There’s also this profile of John Connally, from 1979, which remains one of my all-time favorites political pieces; his cover story christening the Suburban the “National Car of Texas” in 1986; his spot-on examination of the struggles of the Stoner ranching family from Uvalde from 1996; this emotional and unexpected essay about his father in 2008; and the most-moving BTL ever written, about the Bonfire tragedy and the A&M-Longhorn football game that followed. Of course his greatest legacy is as the single most consequential observer of state politics that Texas has ever produced. Paul is a legend at the Capitol, and I’ve seen it first-hand while walking with him through the hallways: people turn and look when he passes by. I’ve always thought that the best seat in the House (or the Senate) is next to him because he understood everything that was happening on the floor, often better than the members themselves. I would make the joke that sitting next to him was like watching a pop-up video of the Lege, because he would explain the history of a bill and then offer up a line like, “This reminds of the time when Gib Lewis was Speaker and . . . “
Paul took the idea of the Best/Worst Legislators list and transformed it into an indispensable way to hold lawmakers accountable—the good, the bad, and the ugly. And despite all of the changes to political coverage over the ensuing decades, Best/Worst maintains its currency because of his knowledge, fairness, and deep belief in what is good for Texas. For the younger generation, Paul is known as the greatest blogger this magazine has ever had, an unlikely occurrence that even makes him chuckle. Truly, no other writer on staff has so smoothly and wisely embraced the web or had a larger presence there. Ever since its launch, Burkablog has been one of the most popular pages on our website.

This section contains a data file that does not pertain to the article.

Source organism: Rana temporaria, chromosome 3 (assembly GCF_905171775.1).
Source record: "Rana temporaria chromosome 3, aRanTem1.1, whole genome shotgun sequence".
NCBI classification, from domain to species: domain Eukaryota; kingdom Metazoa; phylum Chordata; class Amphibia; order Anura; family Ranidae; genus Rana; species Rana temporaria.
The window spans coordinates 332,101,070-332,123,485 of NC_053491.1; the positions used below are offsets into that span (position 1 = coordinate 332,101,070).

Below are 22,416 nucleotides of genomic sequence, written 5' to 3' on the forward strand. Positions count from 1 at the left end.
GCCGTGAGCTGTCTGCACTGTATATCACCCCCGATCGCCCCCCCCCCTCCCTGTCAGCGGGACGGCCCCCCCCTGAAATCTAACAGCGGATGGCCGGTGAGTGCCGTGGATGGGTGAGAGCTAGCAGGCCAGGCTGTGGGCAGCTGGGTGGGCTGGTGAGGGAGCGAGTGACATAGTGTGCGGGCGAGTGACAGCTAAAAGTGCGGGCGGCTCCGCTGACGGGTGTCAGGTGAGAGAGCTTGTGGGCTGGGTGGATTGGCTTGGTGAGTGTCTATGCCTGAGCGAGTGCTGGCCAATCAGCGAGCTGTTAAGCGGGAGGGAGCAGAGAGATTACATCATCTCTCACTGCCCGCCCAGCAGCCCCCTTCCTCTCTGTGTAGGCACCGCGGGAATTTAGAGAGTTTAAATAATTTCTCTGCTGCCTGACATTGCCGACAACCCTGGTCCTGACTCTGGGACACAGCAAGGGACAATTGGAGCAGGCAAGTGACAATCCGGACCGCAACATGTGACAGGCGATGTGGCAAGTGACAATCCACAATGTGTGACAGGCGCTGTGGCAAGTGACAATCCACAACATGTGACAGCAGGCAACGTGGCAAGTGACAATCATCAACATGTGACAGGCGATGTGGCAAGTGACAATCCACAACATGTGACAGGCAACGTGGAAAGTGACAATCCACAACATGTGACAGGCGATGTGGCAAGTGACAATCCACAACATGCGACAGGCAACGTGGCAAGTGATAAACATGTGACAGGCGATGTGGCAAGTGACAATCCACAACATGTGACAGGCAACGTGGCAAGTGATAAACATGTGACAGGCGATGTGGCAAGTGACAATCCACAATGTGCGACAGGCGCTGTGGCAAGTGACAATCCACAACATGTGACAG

On a personal note, I first met Paul way back in 1997, when I was a newly minted copy editor and I was working on Jan Reid’s piece about the Kickapoo Indians of Eagle Pass. Paul was the editor of that story, and I’ve been learning from him ever since. Over the past several years, we have worked closely together, and I’ve tried to soak up as much of his knowledge as I could. Covering the Lege with Paul has been one of the most satisfying experiences of my career.
Even in retirement, however, Paul will still be part of Texas Monthly, and I fully expect to seek his advice and counsel on the Lege as the session continues and we get ready to publish the 2015 installment of Best and Worst (just try to keep him out of the Capitol while the Lege is in session). Burkablog will continue to bear his name, and he will continue to contribute as he sees fit. And it won’t surprise you to know that Paul wants to take on new writing projects, including perhaps a book on the history of TM.
I will let you know about our plans to celebrate Paul and his career at a later date, but please join me in thanking him for everything he had done and everything he means to us.